by Mark T. Barnes
There are varying opinions about blending technology, or science, with the arcane in fantasy stories. I don’t believe there’s a hard and fast rule in a genre that encourages authors to speculate about worlds other than the one we were born in, and for readers to suspend their disbelief. Provided there’s a valid reason for science and the arcane to coexist, that technology doesn’t preclude the ongoing study of the arcane, and that the reasons for coexistence are demonstrated to the reader and make sense, then I think it can work quite well.
For me it’s questions inherent in the world building:
• How do science and magic coexist?
• What factors make the ongoing study of magic feasible when compared with the relative simplicity of ongoing technological advancement?
• When did society make the choice to focus on two potentially divergent paths of improvement?
• Why doesn’t either the arcane, or science, dominate the other?
• What is the mindset of the prevailing cultures, or the elements of the world around them, that make the arcane a viable option?
When creating the world of Īa for The Echoes of Empire
series, and developing it’s layered history of empires that had risen and fallen, there was a tendency for new cultures to borrow from the old. It makes sense to take what you need from what you’ve experienced, and leave what you don’t. Our own history is filled with similar tales where innovation has led to imitation. Īa is no different in that intelligent people will recognise the value in something, try to understand it, and then emulate it and build upon it.
The arcane was well developed on Īa, with a history of cultures being aware of, and connected to, the living mind and spirit of the world. Arcane energy was a renewable natural resource that could be manipulated. The catalyst came when the Starborn (Humans), landed on Īa. Within decades the humans came to blows with the indigenous peoples of Īa, and wars broke out. At first the human technology proved to be very effective, but it was static. The arcane was as strong: subtle and powerful, and highly adaptable. After more than a century there came a détente. But the humans had shown the indigenous cultures of Īa what it was like to have flying ships, to have powered vehicles, or weapons that fired energy, or to create life quickly and artificially. Soon the great minds of Īa had taken on these wonders and found ways to imitate what they had seen, to greater or lesser degrees.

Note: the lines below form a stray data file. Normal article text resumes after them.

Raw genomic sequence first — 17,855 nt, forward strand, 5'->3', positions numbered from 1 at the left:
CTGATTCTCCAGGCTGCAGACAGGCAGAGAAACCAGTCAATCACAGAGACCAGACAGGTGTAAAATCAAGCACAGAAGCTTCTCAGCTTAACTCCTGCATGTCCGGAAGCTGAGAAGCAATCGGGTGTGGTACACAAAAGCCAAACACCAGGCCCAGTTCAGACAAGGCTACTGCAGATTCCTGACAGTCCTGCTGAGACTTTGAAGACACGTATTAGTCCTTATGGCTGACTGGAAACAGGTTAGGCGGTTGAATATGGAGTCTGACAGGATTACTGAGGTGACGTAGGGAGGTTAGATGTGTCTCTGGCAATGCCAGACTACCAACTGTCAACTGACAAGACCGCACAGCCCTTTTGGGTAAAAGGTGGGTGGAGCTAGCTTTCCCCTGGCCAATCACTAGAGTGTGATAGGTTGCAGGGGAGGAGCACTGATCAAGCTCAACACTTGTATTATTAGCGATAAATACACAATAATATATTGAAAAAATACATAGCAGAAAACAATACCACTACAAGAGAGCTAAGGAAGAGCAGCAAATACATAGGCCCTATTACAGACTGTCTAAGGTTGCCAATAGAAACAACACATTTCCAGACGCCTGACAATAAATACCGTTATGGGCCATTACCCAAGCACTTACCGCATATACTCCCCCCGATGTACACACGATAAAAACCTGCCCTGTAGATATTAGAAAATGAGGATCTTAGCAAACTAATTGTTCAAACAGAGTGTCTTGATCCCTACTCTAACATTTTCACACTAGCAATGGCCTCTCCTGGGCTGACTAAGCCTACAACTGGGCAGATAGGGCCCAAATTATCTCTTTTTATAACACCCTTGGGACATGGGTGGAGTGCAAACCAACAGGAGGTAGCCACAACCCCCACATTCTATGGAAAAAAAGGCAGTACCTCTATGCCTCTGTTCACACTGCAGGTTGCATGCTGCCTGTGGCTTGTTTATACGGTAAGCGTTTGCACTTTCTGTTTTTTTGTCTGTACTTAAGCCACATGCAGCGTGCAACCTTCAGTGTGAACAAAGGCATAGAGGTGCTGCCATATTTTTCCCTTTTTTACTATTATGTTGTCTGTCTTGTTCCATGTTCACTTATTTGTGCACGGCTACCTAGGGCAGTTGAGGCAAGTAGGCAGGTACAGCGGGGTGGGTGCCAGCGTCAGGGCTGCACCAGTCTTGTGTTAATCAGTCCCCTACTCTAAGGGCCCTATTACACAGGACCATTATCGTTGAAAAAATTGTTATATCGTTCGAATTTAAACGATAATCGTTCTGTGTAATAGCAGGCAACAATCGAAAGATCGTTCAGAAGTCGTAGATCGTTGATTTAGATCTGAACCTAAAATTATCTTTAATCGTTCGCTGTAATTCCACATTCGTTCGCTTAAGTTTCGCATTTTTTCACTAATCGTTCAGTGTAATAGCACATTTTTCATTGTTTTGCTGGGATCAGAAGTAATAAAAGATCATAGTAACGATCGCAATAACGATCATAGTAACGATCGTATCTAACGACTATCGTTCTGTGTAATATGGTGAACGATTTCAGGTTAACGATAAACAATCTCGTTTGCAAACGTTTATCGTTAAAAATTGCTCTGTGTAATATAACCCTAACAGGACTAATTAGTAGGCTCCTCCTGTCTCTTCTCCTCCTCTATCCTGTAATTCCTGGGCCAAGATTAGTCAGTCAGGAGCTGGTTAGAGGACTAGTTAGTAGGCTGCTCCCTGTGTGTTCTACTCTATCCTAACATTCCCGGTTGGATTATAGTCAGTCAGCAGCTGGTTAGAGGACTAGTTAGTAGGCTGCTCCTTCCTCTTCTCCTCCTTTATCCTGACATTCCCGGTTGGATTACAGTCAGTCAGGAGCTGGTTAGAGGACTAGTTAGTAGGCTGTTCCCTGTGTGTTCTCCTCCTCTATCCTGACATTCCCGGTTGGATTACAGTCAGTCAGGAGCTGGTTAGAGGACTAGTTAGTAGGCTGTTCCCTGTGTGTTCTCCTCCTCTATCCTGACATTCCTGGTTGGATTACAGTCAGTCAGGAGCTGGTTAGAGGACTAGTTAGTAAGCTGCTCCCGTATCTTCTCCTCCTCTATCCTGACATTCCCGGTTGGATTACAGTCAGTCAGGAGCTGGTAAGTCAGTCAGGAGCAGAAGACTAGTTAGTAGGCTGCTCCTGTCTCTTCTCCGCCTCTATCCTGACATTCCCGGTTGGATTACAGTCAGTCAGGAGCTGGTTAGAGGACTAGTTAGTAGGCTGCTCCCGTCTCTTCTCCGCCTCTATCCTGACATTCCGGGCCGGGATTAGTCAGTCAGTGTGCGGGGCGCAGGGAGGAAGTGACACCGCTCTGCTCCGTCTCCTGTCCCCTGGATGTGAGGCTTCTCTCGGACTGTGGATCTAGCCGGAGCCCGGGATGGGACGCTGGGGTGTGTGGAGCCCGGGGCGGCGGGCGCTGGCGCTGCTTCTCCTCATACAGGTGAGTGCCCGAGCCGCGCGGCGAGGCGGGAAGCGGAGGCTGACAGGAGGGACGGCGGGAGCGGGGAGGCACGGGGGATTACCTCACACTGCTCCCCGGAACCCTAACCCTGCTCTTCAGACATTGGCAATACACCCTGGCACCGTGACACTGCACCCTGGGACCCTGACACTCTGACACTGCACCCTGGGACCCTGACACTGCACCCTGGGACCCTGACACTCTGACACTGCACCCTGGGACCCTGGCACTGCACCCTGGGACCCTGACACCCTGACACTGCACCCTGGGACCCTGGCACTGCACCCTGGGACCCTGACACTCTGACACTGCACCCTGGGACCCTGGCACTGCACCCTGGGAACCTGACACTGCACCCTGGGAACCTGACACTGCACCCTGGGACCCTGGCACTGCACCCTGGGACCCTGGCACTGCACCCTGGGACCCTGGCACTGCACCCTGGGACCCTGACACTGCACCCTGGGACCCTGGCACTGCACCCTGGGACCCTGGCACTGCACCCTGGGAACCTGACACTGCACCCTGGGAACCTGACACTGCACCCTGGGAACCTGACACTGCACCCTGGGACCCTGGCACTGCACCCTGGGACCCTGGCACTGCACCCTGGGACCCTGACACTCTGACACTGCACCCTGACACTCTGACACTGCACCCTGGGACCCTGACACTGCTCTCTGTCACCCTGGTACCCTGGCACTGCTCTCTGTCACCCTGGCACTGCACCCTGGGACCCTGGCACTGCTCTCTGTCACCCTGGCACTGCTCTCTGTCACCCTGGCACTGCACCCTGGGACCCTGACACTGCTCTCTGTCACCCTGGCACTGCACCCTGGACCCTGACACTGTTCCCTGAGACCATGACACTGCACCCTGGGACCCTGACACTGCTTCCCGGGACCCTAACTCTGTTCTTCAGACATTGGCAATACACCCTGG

By the time of the stories told in The Garden of Stones
, The Obsidian Heart
, and The Pillars of Sand
, there has been a renaissance of arcane industrialisation. Technology, such as it is, is powered by the arcane, and stretches the known limits of hard science. The mindset of those who live on Īa is to work collaboratively with nature, as they know that the world is aware of what happens around it. Though the arcane is not practiced by everybody, access to the arcane devices and benefits of that imitation can be. Similarly the natural resources of Īa lend themselves to sustaining arcane effects, are mostly renewable, and reasonably accessible. There is no need to continue with the complexities of technology when the arcane can emulate what the people of Īa needed.
Even the humans have embraced the arcane, though some are aware of humanity’s glorious and advanced past. One of my new projects deals more with the humans and their study of ancient Starborn technology, where histories tell of the wonders of ancient human civilisation, and their ability to sail between the stars. But that article is for a different set of books.
Should the writer’s world building answer the questions I posed earlier, the blend of arcane and science can provide a rich and varied world that readers may enjoy.